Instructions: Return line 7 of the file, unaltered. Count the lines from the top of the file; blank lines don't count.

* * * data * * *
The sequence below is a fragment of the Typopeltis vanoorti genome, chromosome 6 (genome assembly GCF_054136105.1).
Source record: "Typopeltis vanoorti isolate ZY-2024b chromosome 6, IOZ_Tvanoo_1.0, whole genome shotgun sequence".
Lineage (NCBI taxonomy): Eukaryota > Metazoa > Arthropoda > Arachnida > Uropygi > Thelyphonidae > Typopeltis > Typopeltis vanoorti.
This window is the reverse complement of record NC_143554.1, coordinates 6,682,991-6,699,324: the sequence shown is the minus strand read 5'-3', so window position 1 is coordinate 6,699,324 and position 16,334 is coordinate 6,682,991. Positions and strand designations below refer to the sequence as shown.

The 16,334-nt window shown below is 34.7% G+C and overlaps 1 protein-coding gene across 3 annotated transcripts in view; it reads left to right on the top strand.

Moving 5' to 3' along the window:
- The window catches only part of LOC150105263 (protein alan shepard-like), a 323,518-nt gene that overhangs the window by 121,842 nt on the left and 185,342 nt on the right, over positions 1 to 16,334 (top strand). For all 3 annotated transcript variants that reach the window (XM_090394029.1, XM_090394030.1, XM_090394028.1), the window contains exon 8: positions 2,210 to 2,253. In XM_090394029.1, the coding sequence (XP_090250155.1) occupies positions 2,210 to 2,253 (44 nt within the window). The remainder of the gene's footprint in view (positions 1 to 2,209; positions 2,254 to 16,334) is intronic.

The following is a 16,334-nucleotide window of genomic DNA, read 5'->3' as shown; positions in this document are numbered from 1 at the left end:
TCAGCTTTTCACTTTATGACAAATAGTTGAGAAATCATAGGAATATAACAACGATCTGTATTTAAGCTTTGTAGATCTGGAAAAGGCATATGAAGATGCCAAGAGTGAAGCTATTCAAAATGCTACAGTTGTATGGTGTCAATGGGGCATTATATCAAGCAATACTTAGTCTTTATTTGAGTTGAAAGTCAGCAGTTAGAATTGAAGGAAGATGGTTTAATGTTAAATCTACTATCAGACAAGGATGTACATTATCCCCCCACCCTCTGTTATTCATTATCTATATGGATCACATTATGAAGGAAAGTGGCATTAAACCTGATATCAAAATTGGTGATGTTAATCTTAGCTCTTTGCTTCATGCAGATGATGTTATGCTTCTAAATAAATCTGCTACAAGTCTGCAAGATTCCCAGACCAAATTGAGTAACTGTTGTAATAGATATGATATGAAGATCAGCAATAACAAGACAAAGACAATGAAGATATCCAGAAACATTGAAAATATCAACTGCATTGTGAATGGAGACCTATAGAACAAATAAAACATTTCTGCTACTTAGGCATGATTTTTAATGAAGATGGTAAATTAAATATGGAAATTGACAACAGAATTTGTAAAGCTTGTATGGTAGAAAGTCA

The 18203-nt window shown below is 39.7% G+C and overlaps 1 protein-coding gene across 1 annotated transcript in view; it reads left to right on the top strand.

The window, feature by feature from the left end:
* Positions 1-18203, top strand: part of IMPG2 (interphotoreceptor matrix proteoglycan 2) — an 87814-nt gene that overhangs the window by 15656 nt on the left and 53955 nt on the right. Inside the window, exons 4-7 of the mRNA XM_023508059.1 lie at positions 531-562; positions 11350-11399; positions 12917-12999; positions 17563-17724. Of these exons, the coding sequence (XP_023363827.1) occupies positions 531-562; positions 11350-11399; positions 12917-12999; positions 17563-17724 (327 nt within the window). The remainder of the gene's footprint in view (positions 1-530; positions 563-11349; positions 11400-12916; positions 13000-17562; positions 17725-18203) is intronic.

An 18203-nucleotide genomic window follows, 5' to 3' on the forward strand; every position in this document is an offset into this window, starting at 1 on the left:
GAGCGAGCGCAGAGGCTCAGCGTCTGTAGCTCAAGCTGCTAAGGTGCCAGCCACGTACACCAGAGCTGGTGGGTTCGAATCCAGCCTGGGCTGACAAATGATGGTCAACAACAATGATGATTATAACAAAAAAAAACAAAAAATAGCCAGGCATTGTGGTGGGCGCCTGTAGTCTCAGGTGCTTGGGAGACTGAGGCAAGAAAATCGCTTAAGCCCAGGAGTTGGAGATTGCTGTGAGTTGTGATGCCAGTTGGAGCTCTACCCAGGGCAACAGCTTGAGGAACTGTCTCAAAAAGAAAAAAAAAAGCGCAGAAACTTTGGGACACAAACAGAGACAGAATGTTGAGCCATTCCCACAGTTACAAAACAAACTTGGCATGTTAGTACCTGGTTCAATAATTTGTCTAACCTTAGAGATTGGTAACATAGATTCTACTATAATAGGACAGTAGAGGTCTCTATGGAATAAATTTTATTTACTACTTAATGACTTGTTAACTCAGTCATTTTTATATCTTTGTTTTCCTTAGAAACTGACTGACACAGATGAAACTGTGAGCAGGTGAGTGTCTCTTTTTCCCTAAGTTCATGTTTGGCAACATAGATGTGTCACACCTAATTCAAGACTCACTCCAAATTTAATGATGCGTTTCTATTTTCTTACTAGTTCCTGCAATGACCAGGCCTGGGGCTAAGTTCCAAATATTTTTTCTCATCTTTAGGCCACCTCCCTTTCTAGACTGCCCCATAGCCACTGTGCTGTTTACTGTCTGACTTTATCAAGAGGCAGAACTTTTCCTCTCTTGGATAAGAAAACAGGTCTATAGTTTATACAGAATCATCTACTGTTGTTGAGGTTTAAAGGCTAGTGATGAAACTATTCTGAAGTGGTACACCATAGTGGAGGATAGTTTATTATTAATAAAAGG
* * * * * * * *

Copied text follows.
- The window catches only part of LOC150105263 (protein alan shepard-like), a 323,518-nt gene that overhangs the window by 121,842 nt on the left and 185,342 nt on the right, over positions 1 to 16,334 (top strand). For all 3 annotated transcript variants that reach the window (XM_090394029.1, XM_090394030.1, XM_090394028.1), the window contains exon 8: positions 2,210 to 2,253. In XM_090394029.1, the coding sequence (XP_090250155.1) occupies positions 2,210 to 2,253 (44 nt within the window). The remainder of the gene's footprint in view (positions 1 to 2,209; positions 2,254 to 16,334) is intronic.